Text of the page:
The bars can be approximately perpendicular to the axis of the exchanger according to another embodiment.
According to another embodiment, the axis of the bars can have an angle that differs by 90 degrees from that of the axis of the exchanger. These bars can have, for example, a V-shape.
According to another characteristic variant, the impact separator comprises at least two rows of parallel bars that are arranged according to at least two levels, wherein the bars are separated by empty spaces and are offset such that the empty spaces at one of the levels are opposite the bars that are arranged at the other level.
According to a preferred embodiment, the bars are attached to a bracket that is perpendicular to these bars and is arranged approximately in their center.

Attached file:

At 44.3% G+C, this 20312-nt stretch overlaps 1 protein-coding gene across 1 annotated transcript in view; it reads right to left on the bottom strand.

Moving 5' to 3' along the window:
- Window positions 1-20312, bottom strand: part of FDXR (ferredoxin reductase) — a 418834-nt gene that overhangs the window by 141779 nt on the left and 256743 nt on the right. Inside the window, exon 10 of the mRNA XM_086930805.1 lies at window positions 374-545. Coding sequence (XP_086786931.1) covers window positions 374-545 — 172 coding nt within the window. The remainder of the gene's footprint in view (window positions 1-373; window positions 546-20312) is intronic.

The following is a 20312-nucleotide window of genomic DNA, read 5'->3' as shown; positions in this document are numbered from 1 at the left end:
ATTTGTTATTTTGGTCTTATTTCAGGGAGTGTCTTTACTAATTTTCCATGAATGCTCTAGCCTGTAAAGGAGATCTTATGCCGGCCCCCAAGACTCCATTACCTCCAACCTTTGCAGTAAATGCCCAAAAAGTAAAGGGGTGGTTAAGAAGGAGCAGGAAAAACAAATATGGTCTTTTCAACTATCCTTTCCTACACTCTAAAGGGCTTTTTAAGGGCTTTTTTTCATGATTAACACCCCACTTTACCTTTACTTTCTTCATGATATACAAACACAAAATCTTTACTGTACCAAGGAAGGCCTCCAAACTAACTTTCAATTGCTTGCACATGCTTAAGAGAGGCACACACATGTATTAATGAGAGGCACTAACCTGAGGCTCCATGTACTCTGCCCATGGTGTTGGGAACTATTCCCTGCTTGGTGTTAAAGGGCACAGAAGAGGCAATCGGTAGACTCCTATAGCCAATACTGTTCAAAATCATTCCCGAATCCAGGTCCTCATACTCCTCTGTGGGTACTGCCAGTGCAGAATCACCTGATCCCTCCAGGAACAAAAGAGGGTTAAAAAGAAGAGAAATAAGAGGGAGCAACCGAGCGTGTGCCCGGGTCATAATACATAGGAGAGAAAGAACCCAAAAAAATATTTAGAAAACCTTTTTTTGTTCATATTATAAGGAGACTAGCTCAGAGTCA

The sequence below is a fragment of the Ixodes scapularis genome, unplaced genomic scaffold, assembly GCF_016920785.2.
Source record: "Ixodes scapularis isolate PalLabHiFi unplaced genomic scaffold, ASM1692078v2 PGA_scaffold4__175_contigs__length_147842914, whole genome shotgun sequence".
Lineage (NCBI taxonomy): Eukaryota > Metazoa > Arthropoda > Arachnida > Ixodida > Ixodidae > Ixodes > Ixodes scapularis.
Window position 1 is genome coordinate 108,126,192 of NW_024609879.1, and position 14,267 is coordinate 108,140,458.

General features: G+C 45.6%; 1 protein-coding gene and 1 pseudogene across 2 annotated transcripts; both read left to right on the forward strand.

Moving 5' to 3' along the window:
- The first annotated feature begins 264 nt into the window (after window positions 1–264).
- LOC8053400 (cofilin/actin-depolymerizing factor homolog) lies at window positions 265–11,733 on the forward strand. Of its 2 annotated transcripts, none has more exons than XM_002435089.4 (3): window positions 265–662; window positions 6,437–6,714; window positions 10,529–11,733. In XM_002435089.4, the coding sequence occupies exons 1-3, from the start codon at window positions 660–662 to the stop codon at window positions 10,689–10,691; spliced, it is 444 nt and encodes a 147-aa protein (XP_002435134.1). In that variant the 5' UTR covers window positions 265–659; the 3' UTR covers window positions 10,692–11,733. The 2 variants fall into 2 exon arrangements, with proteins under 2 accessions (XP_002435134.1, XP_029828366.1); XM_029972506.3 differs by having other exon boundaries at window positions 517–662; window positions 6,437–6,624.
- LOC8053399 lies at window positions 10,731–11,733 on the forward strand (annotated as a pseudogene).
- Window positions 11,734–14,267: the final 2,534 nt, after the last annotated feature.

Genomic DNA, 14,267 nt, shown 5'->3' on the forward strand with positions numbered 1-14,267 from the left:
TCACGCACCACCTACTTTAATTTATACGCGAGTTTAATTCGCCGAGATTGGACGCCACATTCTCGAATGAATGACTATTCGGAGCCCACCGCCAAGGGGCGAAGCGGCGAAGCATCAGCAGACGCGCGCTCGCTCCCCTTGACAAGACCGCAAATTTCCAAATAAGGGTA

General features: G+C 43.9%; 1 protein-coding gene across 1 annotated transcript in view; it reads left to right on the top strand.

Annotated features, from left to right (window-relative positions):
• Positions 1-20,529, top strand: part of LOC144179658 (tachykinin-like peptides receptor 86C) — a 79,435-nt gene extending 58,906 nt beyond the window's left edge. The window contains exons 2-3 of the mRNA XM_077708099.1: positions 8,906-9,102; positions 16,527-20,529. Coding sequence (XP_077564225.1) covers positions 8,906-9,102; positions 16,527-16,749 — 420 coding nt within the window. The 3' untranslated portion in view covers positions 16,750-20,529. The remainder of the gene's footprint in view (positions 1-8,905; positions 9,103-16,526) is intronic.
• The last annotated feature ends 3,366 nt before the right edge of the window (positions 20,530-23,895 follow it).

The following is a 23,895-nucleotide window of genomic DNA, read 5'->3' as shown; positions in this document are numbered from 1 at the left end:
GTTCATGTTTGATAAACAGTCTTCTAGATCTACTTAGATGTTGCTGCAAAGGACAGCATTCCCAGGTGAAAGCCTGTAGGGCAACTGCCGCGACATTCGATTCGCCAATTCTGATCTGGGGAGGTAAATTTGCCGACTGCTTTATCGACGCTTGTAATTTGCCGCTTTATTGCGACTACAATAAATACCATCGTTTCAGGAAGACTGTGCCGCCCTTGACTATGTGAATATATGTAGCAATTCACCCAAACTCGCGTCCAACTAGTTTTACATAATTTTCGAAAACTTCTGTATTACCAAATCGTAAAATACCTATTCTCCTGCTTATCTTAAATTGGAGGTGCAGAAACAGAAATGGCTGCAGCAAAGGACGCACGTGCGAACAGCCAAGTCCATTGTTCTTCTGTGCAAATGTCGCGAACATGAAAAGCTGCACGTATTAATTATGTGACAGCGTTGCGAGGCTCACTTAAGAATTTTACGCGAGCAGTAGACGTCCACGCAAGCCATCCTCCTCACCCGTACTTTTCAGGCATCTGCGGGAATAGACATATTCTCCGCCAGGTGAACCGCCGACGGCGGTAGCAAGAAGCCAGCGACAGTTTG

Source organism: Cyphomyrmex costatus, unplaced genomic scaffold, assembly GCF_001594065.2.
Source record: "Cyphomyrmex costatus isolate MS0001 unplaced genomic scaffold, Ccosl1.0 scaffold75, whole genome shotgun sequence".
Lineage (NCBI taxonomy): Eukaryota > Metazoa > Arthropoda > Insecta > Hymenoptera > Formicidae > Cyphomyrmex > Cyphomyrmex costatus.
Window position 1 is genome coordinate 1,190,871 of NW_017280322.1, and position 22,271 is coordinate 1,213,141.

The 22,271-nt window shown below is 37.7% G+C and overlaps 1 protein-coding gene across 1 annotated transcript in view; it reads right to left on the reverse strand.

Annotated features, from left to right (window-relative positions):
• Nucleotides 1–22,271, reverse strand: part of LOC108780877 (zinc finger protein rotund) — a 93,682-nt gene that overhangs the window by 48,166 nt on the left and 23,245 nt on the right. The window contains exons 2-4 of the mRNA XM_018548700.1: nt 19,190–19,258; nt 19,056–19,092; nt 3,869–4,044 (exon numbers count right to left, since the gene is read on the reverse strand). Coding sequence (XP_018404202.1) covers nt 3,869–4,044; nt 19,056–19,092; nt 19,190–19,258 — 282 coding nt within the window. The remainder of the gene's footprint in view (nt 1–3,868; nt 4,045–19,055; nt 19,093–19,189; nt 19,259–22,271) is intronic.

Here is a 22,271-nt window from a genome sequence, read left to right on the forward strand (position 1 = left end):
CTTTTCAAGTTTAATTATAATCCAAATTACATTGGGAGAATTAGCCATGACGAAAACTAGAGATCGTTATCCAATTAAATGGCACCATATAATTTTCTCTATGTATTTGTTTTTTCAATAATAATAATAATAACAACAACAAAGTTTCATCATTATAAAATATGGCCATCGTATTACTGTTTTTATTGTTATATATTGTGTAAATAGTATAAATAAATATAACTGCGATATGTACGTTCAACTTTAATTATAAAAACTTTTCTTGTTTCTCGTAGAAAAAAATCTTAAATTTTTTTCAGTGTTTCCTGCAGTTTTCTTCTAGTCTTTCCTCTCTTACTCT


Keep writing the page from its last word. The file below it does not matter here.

Finally, according to a characteristic design variant, the input cone comprises a metal outside wall and a metal inside wall that is preferably welded to the outside wall, wherein the space between these two walls is filled by a refractory packing that is a relatively poor heat conductor and is made of, for example, refractory concrete, wherein said impact separator is attached to the inside wall by at least two attachment lugs.
FIG. 1 is a side view of a portion of a hydrocarbon steam cracking unit used in pyrolysis pipes showing a first embodiment of an impact separator;
FIG. 2 is a side view of a second embodiment of an impact separator configured in accordance with the present invention and disposed in a portion of a hydrocarbon steam cracking unit;